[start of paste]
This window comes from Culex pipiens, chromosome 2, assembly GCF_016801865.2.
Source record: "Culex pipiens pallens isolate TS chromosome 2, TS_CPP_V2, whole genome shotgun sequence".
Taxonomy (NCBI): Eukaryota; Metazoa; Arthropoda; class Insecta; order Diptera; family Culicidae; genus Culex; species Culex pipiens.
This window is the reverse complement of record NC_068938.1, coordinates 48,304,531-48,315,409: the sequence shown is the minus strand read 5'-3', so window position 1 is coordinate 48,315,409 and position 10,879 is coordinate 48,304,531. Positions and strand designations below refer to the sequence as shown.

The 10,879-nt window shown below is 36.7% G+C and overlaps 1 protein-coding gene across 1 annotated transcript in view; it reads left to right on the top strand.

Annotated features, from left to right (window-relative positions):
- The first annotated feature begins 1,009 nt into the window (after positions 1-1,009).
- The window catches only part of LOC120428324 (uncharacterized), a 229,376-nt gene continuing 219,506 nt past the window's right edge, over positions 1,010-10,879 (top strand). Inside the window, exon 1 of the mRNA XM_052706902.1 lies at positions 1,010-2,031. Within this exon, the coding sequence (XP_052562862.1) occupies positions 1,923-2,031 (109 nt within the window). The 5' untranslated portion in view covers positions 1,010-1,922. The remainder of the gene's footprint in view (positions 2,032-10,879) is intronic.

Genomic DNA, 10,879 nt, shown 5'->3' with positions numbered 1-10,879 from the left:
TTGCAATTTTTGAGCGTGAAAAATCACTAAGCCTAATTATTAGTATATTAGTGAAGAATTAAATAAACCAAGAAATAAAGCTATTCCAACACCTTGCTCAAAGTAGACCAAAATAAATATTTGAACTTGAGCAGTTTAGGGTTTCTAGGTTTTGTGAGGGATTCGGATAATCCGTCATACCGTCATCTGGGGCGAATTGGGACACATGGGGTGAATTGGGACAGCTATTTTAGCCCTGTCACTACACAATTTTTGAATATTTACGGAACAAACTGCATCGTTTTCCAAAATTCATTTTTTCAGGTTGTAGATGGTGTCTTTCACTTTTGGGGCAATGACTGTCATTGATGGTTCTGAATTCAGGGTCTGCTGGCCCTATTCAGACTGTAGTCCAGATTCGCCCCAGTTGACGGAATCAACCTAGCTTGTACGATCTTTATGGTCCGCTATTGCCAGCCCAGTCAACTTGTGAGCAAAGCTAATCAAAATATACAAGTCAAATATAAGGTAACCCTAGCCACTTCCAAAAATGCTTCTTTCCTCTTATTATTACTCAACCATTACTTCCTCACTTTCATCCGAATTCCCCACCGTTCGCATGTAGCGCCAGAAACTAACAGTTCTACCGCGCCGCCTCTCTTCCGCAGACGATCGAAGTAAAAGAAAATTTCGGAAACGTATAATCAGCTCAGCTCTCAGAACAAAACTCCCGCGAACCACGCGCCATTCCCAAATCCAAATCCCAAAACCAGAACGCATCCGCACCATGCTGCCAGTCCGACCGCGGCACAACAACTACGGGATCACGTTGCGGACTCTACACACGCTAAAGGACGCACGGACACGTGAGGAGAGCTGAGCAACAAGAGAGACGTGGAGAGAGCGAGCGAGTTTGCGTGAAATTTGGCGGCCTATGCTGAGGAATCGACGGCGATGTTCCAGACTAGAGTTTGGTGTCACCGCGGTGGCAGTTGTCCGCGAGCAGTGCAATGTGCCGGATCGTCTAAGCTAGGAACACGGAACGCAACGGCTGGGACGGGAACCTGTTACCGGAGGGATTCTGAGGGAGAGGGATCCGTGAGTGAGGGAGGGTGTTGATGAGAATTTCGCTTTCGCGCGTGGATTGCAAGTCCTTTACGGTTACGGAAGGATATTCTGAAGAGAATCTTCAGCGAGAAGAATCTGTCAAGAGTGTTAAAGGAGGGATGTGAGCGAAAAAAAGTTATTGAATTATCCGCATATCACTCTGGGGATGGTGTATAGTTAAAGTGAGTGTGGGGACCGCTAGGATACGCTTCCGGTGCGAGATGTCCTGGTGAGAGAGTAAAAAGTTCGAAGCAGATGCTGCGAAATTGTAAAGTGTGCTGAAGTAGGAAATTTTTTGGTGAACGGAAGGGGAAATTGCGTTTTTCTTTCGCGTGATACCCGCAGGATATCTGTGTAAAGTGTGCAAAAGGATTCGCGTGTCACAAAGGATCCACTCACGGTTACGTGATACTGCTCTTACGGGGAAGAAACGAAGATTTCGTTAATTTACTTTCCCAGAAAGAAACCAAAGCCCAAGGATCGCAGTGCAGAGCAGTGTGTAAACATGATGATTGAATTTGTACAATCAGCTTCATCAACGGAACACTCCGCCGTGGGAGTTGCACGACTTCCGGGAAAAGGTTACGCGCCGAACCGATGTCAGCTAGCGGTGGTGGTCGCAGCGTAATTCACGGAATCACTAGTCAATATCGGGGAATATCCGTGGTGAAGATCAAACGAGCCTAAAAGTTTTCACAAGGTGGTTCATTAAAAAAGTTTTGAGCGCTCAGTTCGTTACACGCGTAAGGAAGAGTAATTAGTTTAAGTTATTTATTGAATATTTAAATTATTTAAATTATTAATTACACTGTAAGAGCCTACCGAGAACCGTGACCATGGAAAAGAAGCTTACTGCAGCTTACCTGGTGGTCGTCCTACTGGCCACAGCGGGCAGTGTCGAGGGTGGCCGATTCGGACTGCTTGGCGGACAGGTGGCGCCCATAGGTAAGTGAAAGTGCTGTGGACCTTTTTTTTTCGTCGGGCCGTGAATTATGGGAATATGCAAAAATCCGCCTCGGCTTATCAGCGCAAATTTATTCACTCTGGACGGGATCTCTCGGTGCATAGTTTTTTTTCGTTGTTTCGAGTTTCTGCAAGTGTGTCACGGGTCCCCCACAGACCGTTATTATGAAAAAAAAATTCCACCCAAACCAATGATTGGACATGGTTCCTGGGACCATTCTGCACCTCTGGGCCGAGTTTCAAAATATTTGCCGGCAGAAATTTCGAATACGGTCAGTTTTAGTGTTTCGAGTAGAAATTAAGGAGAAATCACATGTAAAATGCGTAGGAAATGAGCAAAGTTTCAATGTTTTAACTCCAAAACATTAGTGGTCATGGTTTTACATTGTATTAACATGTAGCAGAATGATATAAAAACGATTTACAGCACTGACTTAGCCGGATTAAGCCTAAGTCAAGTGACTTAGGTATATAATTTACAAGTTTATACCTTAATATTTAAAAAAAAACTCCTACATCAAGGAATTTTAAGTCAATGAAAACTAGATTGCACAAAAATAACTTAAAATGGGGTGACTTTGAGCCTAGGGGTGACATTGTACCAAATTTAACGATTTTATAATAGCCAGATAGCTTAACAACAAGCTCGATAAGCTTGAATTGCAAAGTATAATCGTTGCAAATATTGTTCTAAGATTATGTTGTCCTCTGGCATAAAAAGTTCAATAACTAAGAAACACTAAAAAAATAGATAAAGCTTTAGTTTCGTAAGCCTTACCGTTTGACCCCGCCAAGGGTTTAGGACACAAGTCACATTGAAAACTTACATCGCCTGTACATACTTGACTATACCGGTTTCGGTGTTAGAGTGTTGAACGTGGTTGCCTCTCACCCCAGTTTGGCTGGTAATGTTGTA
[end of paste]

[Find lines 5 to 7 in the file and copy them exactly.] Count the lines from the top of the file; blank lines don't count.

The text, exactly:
The 10,879-nt window shown below is 36.7% G+C and overlaps 1 protein-coding gene across 1 annotated transcript in view; it reads left to right on the top strand.

Annotated features, from left to right (window-relative positions):
- The first annotated feature begins 1,009 nt into the window (after positions 1-1,009).